This last week, the hubby and I went to New York City as a sort of birthday celebration (yesterday, I turned 27; tomorrow, he turns 29), and one of my mom's former coworkers, Gavin Kaysen (you might remember him from Iron Chef America) is the executive chef at a restaurant in Manhattan, so of course we made reservations. I didn't realize, when we made these reservations, that his restaurant was between Madison and Park, or that I would be dining near real, live millionaires. I didn't realize that in certain cities, fancy restaurants are not just someplace normal people go to feel fancy; there are actually people who are fancy down to their cores. People who think that Belgian endive salad and duck confit ravioli aren't necessarily fancy food, but just food. Who joke about burning $100 bills (you think I'm making this up, but I'm not) at the table next to you. Who make you wish you were down occupying Wall Street instead of wasting a bunch of money on a meal that you didn't actually enjoy as much as your hole-in-the-wall-slice-of-pizza lunch.
Not that the food wasn't wonderful. The ravioli was delicious and beautifully presented. The dark chocolate mousse we had for dessert looked like a small piece of art. But the servers didn't seem to know what to make of me and my husband, obviously tourists, in outfits that probably cost less than the tablecloth. They weren't exactly rude, but they didn't exactly engage us, either. I don't blame them, really; we obviously weren't going to rack up a large bill, which means they weren't going to earn a very big tip. And while in the area I live in, "fancy" restaurant servers can probably afford to live in the nicest apartments around, or even pay a mortgage, in Manhattan I wondered how far out in the boroughs the busboy or the coat check girl had to live, or whether they had to hold other jobs. I've seen Sex and the City and Selling New York. I know, generally, how much fancy New York real estate costs. And even with generous tips, I doubt any server could afford it.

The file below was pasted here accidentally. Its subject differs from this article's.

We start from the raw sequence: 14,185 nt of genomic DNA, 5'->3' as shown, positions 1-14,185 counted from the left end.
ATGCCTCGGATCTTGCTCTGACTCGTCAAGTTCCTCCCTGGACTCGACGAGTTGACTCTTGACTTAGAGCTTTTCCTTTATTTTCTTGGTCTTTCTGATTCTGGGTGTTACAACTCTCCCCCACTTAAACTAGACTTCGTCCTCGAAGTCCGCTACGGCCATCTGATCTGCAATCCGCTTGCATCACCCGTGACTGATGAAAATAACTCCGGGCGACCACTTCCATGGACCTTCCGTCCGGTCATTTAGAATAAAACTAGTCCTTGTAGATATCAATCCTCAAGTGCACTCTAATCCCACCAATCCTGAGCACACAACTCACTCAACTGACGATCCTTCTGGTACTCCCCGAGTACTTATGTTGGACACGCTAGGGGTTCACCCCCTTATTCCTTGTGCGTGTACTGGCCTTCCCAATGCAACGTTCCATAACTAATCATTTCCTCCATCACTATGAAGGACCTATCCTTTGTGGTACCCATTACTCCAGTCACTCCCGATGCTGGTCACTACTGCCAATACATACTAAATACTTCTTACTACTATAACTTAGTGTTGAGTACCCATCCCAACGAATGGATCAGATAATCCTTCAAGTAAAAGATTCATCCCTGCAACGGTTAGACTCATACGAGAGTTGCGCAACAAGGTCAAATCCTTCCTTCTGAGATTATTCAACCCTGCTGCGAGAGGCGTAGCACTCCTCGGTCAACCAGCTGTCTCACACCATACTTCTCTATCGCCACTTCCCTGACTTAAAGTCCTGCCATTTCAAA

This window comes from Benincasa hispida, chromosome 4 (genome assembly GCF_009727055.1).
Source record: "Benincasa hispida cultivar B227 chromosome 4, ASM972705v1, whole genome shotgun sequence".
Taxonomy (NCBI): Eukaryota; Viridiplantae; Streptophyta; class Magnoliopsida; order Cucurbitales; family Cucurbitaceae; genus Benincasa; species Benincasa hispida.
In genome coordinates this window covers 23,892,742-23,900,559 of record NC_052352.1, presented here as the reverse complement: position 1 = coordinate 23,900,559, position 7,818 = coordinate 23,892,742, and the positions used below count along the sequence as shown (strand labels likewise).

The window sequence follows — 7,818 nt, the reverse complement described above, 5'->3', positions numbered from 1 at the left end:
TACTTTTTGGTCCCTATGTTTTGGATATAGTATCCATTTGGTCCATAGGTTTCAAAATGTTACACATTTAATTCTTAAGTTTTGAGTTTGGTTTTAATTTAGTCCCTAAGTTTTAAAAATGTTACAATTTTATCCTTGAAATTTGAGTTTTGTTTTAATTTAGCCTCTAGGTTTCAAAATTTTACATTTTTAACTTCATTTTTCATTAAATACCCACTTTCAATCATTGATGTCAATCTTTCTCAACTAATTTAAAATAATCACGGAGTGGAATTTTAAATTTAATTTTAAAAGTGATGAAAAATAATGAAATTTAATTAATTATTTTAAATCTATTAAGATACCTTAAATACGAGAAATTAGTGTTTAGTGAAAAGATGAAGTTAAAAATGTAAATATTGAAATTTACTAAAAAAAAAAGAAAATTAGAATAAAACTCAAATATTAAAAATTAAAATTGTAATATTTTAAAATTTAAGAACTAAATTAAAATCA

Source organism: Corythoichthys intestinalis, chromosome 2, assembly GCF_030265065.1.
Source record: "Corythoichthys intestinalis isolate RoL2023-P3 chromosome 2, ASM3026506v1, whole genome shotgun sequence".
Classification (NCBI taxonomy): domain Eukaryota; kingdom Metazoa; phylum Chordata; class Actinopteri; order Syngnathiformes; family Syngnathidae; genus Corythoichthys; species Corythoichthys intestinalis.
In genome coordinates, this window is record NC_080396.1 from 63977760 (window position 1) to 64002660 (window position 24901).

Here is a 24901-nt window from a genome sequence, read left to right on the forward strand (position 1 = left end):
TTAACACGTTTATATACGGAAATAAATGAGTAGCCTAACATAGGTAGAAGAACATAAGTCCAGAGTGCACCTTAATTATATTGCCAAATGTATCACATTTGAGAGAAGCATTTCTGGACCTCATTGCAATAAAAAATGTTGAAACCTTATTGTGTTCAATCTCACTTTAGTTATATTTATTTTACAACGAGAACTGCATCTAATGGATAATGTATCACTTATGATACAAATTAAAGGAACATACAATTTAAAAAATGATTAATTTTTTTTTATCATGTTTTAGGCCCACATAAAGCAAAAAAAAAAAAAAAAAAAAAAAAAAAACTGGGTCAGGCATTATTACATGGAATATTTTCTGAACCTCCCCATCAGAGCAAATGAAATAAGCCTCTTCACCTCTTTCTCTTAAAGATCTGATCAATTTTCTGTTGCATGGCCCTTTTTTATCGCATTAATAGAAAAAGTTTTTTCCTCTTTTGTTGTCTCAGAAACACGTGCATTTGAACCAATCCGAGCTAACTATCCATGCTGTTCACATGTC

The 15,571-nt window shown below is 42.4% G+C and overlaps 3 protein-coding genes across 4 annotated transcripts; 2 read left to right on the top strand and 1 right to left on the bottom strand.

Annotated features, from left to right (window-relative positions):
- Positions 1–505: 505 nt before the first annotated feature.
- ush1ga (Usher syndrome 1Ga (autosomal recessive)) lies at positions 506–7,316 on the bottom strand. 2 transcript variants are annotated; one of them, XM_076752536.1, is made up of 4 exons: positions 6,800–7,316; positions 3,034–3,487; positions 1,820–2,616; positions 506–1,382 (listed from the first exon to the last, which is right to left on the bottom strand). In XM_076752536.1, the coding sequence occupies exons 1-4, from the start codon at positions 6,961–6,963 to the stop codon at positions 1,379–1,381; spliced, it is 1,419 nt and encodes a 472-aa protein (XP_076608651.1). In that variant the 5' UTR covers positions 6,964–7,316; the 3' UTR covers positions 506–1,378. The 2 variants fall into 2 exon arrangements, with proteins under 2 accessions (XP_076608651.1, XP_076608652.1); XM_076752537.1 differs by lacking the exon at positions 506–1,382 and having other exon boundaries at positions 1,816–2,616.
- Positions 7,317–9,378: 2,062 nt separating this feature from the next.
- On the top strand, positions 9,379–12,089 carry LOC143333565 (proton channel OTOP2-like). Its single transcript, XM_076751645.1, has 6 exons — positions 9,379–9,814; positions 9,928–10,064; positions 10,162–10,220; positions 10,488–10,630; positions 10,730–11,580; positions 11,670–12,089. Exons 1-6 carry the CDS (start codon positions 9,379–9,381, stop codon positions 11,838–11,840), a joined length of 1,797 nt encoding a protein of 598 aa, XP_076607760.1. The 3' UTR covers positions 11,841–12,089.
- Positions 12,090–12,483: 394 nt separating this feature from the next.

Basically, this made me feel really bad about being there. Normally, I would feel self-conscious, as though everyone there was judging me, but I don't think any other customers actually looked at me all night. And I was so busy judging them, I didn't care what they thought. Most of them barely looked at their food, drank their expensive wine like it was Diet Coke. It was like they didn't know how lucky they were to be eating there, to have the luxury of food that has been so carefully crafted and wine that has been aged for years in French oak--to have the luxury of affording it.
So the next day, we shared a street vendor pretzel and hot dog for lunch. Pub food for dinner. No guilt involved.
Sunday, October 2, 2011
2 tbsp olive oil
1 lb parsnips, peeled, trimmed, and chopped
1 large carrot, peeled and chopped
1 small onion, diced
1 stalk celery, chopped
two medium potatoes, peeled and chopped
one cup pumpkin beer
three cups water
two bouillon cubes
In a large pot, heat the olive oil; saute onion, carrot, and celery about five minutes. Season with salt, pepper, and nutmeg. Add parsnips and potatoes; saute about two minutes more. Add beer, water, and bouillon; bring to a boil, reduce to simmer; simmer about twenty minutes, until all veg are soft. Puree in a blender or with immersion blender. Garnish with sour cream (reduced fat works well) and croutons (homemade are always delicious), and serve with pumpkin beer.